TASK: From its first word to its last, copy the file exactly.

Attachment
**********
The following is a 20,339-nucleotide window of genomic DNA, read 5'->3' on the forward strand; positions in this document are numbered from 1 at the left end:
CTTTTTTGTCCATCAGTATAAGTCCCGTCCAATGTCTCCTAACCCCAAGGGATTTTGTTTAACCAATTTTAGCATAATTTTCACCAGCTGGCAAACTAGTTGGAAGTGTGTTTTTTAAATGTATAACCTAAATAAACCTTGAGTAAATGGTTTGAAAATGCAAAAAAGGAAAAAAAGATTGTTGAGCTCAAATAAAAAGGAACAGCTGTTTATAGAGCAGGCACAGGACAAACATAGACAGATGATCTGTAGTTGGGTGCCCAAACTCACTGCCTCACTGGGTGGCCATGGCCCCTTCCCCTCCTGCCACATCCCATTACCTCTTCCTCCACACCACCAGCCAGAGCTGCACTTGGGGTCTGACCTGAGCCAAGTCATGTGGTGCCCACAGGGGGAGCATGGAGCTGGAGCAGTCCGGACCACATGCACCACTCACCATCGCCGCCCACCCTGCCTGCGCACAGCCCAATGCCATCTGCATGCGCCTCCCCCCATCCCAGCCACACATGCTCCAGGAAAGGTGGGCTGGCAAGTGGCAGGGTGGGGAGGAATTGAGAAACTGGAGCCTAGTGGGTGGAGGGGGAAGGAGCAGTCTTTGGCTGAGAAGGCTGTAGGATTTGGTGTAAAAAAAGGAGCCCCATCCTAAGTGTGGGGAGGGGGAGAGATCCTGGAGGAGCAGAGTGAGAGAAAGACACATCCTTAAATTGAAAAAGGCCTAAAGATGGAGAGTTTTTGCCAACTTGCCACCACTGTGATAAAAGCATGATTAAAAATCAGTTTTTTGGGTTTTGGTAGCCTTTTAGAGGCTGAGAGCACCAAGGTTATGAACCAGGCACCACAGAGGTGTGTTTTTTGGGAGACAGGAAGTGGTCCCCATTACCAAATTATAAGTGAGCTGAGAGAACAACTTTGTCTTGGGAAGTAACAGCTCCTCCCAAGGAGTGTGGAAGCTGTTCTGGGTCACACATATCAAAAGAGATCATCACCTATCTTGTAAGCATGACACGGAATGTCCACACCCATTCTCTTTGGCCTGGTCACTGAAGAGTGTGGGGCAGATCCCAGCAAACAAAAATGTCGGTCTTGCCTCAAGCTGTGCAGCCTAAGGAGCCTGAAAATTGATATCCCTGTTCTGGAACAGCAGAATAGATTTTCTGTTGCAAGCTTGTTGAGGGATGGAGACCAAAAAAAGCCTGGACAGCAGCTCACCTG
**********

The following is a 20,339-nucleotide window of genomic DNA, read 5'->3' on the forward strand; positions in this document are numbered from 1 at the left end:
CTTTTTTGTCCATCAGTATAAGTCCCGTCCAATGTCTCCTAACCCCAAGGGATTTTGTTTAACCAATTTTAGCATAATTTTCACCAGCTGGCAAACTAGTTGGAAGTGTGTTTTTTAAATGTATAACCTAAATAAACCTTGAGTAAATGGTTTGAAAATGCAAAAAAGGAAAAAAAGATTGTTGAGCTCAAATAAAAAGGAACAGCTGTTTATAGAGCAGGCACAGGACAAACATAGACAGATGATCTGTAGTTGGGTGCCCAAACTCACTGCCTCACTGGGTGGCCATGGCCCCTTCCCCTCCTGCCACATCCCATTACCTCTTCCTCCACACCACCAGCCAGAGCTGCACTTGGGGTCTGACCTGAGCCAAGTCATGTGGTGCCCACAGGGGGAGCATGGAGCTGGAGCAGTCCGGACCACATGCACCACTCACCATCGCCGCCCACCCTGCCTGCGCACAGCCCAATGCCATCTGCATGCGCCTCCCCCCATCCCAGCCACACATGCTCCAGGAAAGGTGGGCTGGCAAGTGGCAGGGTGGGGAGGAATTGAGAAACTGGAGCCTAGTGGGTGGAGGGGGAAGGAGCAGTCTTTGGCTGAGAAGGCTGTAGGATTTGGTGTAAAAAAAGGAGCCCCATCCTAAGTGTGGGGAGGGGGAGAGATCCTGGAGGAGCAGAGTGAGAGAAAGACACATCCTTAAATTGAAAAAGGCCTAAAGATGGAGAGTTTTTGCCAACTTGCCACCACTGTGATAAAAGCATGATTAAAAATCAGTTTTTTGGGTTTTGGTAGCCTTTTAGAGGCTGAGAGCACCAAGGTTATGAACCAGGCACCACAGAGGTGTGTTTTTTGGGAGACAGGAAGTGGTCCCCATTACCAAATTATAAGTGAGCTGAGAGAACAACTTTGTCTTGGGAAGTAACAGCTCCTCCCAAGGAGTGTGGAAGCTGTTCTGGGTCACACATATCAAAAGAGATCATCACCTATCTTGTAAGCATGACACGGAATGTCCACACCCATTCTCTTTGGCCTGGTCACTGAAGAGTGTGGGGCAGATCCCAGCAAACAAAAATGTCGGTCTTGCCTCAAGCTGTGCAGCCTAAGGAGCCTGAAAATTGATATCCCTGTTCTGGAACAGCAGAATAGATTTTCTGTTGCAAGCTTGTTGAGGGATGGAGACCAAAAAAAGCCTGGACAGCAGCTCACCTG